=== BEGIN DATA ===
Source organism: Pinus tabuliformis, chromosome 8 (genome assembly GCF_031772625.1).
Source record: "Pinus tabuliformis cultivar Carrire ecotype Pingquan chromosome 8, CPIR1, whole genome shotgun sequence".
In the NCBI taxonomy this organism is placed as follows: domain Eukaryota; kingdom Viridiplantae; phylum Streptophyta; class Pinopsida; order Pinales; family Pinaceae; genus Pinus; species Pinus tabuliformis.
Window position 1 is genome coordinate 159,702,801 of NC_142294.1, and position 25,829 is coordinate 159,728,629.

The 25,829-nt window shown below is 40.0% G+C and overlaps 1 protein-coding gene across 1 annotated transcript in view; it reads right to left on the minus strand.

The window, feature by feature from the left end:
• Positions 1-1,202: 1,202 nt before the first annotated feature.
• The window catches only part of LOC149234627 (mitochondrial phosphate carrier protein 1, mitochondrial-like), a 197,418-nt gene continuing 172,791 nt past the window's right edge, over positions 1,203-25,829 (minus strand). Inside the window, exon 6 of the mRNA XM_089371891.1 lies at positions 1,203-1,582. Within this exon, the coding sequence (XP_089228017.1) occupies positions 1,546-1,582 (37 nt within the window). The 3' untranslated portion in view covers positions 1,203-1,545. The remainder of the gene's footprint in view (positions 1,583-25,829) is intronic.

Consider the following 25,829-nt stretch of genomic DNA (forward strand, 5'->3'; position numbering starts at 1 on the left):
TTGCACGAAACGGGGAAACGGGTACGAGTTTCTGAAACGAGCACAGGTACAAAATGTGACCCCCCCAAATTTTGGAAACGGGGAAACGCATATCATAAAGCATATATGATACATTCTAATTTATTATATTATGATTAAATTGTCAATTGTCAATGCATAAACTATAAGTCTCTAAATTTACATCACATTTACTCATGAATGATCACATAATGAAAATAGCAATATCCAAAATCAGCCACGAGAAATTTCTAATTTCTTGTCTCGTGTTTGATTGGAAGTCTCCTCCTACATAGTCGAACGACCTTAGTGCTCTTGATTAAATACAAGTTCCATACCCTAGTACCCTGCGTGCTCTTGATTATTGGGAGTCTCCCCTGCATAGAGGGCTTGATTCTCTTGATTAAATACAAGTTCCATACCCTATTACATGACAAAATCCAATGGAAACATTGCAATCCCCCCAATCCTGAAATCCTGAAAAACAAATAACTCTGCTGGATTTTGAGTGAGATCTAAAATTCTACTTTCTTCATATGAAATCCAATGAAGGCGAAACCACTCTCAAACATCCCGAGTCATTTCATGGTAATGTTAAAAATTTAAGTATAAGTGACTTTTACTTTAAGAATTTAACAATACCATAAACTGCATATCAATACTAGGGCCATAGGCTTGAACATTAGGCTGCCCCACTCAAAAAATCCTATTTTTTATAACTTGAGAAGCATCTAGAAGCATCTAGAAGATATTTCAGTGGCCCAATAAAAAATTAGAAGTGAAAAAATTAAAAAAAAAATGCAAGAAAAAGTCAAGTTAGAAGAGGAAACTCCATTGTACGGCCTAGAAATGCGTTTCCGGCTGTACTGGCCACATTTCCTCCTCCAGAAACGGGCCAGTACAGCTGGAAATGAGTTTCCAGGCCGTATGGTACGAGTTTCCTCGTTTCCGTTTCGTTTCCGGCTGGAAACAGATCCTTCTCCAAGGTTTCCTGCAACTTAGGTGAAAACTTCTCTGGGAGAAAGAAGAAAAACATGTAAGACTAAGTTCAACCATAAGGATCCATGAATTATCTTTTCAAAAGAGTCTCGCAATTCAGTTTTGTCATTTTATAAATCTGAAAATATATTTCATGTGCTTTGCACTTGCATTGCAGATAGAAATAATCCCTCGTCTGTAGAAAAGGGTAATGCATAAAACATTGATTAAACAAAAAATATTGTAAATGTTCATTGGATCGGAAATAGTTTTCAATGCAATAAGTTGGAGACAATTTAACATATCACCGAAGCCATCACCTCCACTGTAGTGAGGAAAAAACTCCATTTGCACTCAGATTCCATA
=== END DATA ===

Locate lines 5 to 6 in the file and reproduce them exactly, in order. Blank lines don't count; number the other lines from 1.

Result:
The 25,829-nt window shown below is 40.0% G+C and overlaps 1 protein-coding gene across 1 annotated transcript in view; it reads right to left on the minus strand.

The window, feature by feature from the left end: